Photo credit Jewfro Restaurant

Israeli and African Comfort Foods Find a Home in This Virginia Restaurant

Building community through food, and creating some exciting new dishes in the process.

When you hear the term “fusion cuisine,” you might imagine Korean tacos or sushi burritos, but rarely do you find the flavors of Jewish and African foods together on one plate. Think cowpea falafel, doro wat roast turkey on challah, and peri-peri grilled chicken with jollof couscous. For these combos, you’ll have to journey to JewFro, a Jewish-African fusion restaurant located in Richmond, Virginia.

Serial entrepreneurs Ari Augenbaum, Trey Owens and Nar Hovnanian had been in business together for years before the idea to open a restaurant struck. Their first venture, Soul Taco — which marries soul food with Latin American flavors — opened Richmond in 2018. It was a quick success, and the trio opened their second location in 2019. In January, 2020, the restaurant appeared on an episode of popular Food Network show “Diners, Drive-Ins, and Dives.”

Amidst the constant pivoting that COVID-19 required of most restaurant owners, Augenbaum, Hovnanian and Owens began hosting a series of pop-ups that eventually evolved into the JewFro concept. As the Black Lives Matter movement blossomed in the summer of 2020 in the wake of the killing of George Floyd, the trio found themselves searching for ways to build community through food.

“People were shutting each other out and saying, ‘I’m not going to listen to you,’ but there are similarities between people that don’t come out unless they talk to each other,” Hovnanian explained. “Everyone can connect on something, and food is such a perfect way to connect.” Encouraged by Owens’ exploration of his African roots, the trio began examining the potential for combining African food and Jewish food. 

For Owens, a native of Richmond’s historically Black Fulton Hill neighborhood, who has taken a leave of absence from the business following the death of his father and ongoing struggles with COVID-19, finding his precise cultural origins was not possible. His knowledge of his ancestry stops at the slave ships that came to America, so Owens approaches African cuisine and culture with the fascination of someone who “could be from anywhere.”

“There are 54 different African countries, each with their own unique culinary traditions,” says Augenbaum. “It’s similar to the array of Jewish food around the world. We were able to find similarities in the food, and we thought, ‘How cool would that be, to fuse that with the mindset that, while people are very different, once they come together, they’ll find something that connects them.’”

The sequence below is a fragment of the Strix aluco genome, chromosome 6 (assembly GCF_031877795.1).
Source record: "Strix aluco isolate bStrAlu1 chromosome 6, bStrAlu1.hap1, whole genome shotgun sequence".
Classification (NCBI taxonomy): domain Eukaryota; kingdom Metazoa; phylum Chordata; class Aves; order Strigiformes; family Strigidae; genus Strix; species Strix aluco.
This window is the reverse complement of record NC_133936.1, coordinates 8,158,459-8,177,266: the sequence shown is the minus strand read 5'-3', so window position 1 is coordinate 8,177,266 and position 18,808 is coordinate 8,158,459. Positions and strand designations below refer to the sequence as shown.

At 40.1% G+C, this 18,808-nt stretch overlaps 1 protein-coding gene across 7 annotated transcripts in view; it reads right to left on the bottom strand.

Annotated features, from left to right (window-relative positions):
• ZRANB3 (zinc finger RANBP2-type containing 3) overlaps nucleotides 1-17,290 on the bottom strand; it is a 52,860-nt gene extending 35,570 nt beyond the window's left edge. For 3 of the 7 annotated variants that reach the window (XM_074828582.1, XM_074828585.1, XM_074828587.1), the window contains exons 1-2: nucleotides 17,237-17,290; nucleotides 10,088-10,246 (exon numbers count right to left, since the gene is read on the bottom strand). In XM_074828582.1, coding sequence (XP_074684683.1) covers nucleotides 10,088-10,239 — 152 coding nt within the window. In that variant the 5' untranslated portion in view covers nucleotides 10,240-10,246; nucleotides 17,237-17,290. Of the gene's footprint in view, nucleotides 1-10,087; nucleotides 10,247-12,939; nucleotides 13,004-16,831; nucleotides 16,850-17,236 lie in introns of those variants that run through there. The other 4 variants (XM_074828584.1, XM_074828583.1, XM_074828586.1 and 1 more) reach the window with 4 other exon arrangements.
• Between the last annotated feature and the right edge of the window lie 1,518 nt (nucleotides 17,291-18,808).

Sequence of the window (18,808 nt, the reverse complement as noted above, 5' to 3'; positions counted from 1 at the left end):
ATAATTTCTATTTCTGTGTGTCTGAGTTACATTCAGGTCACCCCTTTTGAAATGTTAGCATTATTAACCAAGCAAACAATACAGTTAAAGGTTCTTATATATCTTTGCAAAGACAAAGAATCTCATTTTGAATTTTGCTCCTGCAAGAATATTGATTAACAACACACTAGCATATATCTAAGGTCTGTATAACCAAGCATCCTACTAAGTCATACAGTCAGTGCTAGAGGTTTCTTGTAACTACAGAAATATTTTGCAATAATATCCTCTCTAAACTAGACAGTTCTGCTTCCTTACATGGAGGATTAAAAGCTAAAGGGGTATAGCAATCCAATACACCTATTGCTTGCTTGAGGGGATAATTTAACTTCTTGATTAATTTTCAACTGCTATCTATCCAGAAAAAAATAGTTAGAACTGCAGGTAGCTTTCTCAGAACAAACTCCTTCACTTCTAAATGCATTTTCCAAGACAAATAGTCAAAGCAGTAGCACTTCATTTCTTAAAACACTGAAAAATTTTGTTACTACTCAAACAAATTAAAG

Augenbaum said they knew that they had struck on an idea whose time had come. Both avid researchers, Augenbaum and Owens poured themselves into developing the menu. They found a dearth of representation for food from African countries in the U.S., but their research led them to Michael Twitty, a Jewish-African food historian. His work, and the influence of Côte d’Ivoire-born chef Morou Outarra (for whom Augenbaum worked earlier in his career), provided a jumping off point for JewFro’s process of recipe development.

Photo credit Jewfro Restaurant

“When we started to put together the menu, we didn’t want to create dishes that were just a blend of ingredients,” says Augenbaum. Instead, they wanted to clearly define global Jewish cuisine and pan-African cuisine within each dish. “The most prominent example of that is the jollof couscous on our dinner menu,” Augenbaum explains. “It’s a classic Nigerian jollof rice and Israeli couscous. It’s our way of saying, ‘We can take these things and put them together without losing the history of the origin of what makes them special to begin with.”

Augenbaum, who calls himself ‘the Jew in JewFro,’ grew up in Silver Spring, Maryland in a kosher, Ashkenazi household, with childhood staples like borscht and fried flounder. Eventually, he lived in Israel and began learning more about Israeli and Sephardic cuisine from friends, giving him a broader perspective of global Jewish cuisine. “There are Jews everywhere in the world, and our cuisine has been influenced by wherever we are with whatever local ingredients are, whatever the local culture is.”

Hovnanian, who was raised by immigrants from Iraq and Jordan and is a descendant of Armenian genocide survivors, says that “food of persecution” is part of her heritage. “I grew up eating Middle Eastern food, so Israeli food feels very familiar,” says Hovnanian. “It’s great because I understand the flavors.”

The trio is bringing JewFro (and sister restaurant Soul Taco) to Raleigh, North Carolina later this year, and taking the message of connection with them. “Being able to have discussions freely without being canceled and shut down is what this brand is built on,” Augenbaum declares. “If you can’t approach the other side and hear where they’re coming from, then there’s no way to move forward. JewFro is all about finding common ground culinarily as well as intellectually.”

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